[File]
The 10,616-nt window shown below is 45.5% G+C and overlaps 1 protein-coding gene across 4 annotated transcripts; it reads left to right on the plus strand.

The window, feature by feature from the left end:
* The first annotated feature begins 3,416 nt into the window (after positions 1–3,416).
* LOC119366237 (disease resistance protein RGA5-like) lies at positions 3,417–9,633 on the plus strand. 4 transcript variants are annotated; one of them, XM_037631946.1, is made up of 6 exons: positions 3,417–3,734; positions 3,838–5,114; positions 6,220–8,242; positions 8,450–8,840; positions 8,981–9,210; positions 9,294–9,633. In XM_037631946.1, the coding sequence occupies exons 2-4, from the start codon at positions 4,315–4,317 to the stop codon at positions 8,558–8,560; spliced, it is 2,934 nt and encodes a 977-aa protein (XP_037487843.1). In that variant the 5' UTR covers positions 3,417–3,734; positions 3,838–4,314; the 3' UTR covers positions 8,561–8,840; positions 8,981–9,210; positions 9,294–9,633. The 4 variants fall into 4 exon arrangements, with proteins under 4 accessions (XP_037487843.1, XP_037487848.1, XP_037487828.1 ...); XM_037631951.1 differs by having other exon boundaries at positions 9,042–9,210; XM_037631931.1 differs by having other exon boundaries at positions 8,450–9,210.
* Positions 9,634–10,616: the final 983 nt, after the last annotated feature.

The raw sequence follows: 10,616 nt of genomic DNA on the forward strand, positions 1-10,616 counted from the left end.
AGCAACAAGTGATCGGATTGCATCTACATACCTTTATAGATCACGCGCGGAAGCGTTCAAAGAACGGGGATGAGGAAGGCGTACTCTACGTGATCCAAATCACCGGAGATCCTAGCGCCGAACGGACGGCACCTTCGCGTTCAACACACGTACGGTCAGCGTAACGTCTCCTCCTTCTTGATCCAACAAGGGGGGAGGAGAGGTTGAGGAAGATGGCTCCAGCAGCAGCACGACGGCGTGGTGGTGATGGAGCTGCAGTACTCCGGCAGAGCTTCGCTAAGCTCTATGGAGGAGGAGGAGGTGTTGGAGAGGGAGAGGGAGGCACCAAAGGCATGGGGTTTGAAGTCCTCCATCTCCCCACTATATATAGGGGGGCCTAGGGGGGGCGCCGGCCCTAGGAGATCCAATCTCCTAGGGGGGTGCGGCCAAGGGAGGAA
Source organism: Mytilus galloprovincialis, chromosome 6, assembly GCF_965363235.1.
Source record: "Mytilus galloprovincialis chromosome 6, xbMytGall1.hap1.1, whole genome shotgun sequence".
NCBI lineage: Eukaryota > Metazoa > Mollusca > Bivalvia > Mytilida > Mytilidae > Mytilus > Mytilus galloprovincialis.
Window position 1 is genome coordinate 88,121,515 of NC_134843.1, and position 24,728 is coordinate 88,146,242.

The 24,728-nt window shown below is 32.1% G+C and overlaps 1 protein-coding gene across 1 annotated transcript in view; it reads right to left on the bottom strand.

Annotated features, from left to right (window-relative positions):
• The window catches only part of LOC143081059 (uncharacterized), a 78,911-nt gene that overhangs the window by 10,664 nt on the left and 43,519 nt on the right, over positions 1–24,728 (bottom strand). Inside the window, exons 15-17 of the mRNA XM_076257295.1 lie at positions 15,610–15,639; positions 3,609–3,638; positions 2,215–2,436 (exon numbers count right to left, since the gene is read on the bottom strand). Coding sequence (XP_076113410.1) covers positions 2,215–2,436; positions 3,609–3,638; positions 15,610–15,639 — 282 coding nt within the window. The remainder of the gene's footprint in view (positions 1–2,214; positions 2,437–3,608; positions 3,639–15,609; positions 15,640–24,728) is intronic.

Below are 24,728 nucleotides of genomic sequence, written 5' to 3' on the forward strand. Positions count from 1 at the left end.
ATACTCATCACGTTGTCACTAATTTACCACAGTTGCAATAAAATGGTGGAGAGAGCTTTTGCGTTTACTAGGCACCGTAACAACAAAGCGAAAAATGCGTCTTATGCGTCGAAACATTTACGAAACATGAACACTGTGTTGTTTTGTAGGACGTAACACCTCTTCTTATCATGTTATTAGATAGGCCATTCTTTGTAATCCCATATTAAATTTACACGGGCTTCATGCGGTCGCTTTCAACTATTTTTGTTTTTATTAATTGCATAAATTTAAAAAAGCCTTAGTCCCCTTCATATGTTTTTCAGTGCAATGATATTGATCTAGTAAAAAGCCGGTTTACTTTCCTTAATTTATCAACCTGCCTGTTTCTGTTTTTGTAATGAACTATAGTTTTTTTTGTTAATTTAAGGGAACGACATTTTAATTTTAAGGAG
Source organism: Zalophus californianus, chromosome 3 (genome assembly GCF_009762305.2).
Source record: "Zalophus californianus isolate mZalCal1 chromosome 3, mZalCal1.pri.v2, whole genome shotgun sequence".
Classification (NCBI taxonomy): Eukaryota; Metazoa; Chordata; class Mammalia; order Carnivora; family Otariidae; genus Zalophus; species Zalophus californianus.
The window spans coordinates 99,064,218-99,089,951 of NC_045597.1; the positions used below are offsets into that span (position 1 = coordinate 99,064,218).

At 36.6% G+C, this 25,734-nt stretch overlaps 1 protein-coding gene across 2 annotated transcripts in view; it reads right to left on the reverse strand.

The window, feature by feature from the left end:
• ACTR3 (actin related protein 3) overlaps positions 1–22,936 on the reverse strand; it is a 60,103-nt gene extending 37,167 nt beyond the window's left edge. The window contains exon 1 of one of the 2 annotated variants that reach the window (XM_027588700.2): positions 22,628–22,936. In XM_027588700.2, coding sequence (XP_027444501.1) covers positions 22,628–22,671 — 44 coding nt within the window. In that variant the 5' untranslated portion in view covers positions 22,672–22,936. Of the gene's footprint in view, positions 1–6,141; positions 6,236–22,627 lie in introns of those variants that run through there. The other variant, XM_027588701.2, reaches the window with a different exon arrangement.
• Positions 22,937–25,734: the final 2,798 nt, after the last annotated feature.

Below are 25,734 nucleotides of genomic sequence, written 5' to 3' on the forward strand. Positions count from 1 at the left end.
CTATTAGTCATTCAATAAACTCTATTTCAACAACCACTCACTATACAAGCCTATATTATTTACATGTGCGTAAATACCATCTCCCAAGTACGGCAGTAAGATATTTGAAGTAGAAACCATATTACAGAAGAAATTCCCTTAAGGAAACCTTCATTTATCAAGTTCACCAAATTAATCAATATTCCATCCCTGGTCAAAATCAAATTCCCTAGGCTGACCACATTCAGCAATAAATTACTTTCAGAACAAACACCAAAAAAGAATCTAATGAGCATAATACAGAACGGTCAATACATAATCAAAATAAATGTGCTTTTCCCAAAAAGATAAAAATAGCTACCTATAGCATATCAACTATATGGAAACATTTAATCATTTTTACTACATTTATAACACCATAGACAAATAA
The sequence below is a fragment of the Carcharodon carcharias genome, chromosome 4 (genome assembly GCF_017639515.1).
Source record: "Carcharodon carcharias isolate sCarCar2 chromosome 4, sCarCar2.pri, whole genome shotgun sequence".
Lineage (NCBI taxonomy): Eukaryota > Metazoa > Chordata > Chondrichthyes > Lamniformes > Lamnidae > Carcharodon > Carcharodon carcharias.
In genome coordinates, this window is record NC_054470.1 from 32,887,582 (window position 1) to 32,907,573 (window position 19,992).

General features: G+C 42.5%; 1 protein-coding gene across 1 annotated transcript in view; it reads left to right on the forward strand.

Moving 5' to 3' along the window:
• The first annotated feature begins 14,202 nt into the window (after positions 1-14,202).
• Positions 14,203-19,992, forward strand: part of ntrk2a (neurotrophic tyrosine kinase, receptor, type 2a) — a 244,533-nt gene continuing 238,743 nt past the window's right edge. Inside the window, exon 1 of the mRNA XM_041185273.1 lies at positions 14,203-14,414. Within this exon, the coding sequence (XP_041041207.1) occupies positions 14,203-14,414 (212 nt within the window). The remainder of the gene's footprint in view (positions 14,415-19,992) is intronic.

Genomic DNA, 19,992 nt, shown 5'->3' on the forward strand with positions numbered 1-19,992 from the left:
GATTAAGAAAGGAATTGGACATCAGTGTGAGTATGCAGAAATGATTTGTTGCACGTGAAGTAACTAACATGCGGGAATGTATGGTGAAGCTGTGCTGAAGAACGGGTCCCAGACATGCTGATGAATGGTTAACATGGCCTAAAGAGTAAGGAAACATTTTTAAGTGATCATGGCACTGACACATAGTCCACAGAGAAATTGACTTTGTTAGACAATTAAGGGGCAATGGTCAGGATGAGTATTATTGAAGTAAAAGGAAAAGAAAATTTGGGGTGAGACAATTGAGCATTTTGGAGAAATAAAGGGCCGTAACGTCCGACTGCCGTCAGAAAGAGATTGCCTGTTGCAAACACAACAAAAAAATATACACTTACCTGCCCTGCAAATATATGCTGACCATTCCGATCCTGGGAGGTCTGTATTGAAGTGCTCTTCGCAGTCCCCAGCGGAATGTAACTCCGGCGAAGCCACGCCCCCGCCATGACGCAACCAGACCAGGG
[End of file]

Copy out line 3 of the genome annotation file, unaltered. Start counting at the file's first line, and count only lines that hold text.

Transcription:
* The first annotated feature begins 3,416 nt into the window (after positions 1–3,416).